Indonesia’s original forest cover is waning with just over half of Indonesia under forest cover. From 1990 to 2005, the country lost more than 28 million hectares of forests, including 21.7 hectares of virgin forest. Deforestation rates of primary forests cover have scaled 26 percent. Today Indonesia’s forests are declining at a rapid rate and it is most disturbing for the environment.
The fertile rainforest that cover Indonesia’s Gunung Leuser National Park in North Sumatra Province is the last remaining place where the perilously endangered Sumatran orangutan can securely gorge on wild tropical fruit amid the treetops. Yet the future of the plant and animal life here is looking increasingly bleak. The causes for land degradation in Indonesia are many and varied: logging, mining operations, large-scale agricultural plantations, colonization and subsistence activities like shifting agriculture and cutting for fuel wood. In the 1960s, 82 percent of the country was covered with forest but it now it has declined to 49percent. And the lingering forest cover is degraded forests or logged-over forests.
The effects of forests loss risk the quality of life and threaten the existence of other species. It furthermore, has an effect on river flow and soil erosion. Also pollution from chlorine bleach used in pulp bleaching and run-off from mines has damaged river systems and adjacent cropland. The local community is mostly affected by the loss of forests area. The forest area use to perform unacknowledged services like ensuring the regular flow of clean water and defending the community from flood and drought. The rainfall which was brought by tropical storms get soaked by forests while fastening soils and releasing water at regular intervals.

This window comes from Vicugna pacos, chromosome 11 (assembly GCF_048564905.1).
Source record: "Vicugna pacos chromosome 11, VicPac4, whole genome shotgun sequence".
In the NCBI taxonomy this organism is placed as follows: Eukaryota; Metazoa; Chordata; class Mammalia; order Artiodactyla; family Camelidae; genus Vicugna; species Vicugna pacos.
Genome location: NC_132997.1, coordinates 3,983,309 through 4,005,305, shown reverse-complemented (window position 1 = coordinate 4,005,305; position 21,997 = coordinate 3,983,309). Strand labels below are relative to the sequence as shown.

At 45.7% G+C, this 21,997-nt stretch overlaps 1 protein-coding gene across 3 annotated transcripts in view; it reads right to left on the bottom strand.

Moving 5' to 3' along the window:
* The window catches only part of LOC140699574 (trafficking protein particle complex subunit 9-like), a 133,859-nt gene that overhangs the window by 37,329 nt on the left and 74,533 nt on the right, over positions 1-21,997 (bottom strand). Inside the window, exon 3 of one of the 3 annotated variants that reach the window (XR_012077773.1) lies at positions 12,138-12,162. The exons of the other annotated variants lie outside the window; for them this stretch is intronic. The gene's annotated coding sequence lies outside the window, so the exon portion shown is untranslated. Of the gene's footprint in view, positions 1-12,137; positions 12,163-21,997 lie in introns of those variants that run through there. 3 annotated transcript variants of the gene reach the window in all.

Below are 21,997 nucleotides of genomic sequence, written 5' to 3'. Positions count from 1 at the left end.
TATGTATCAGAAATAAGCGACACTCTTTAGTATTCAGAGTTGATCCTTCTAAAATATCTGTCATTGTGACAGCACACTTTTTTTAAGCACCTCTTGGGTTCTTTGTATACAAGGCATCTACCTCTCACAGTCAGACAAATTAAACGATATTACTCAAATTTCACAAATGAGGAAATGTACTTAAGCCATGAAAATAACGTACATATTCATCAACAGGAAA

The creation of pulp and paper plantation and oil palm estates is the main reason for the destruction of so many forests area in Indonesia. This is not only causing a huge environmental loss for Indonesia but it also accounts for huge economic loss for the country.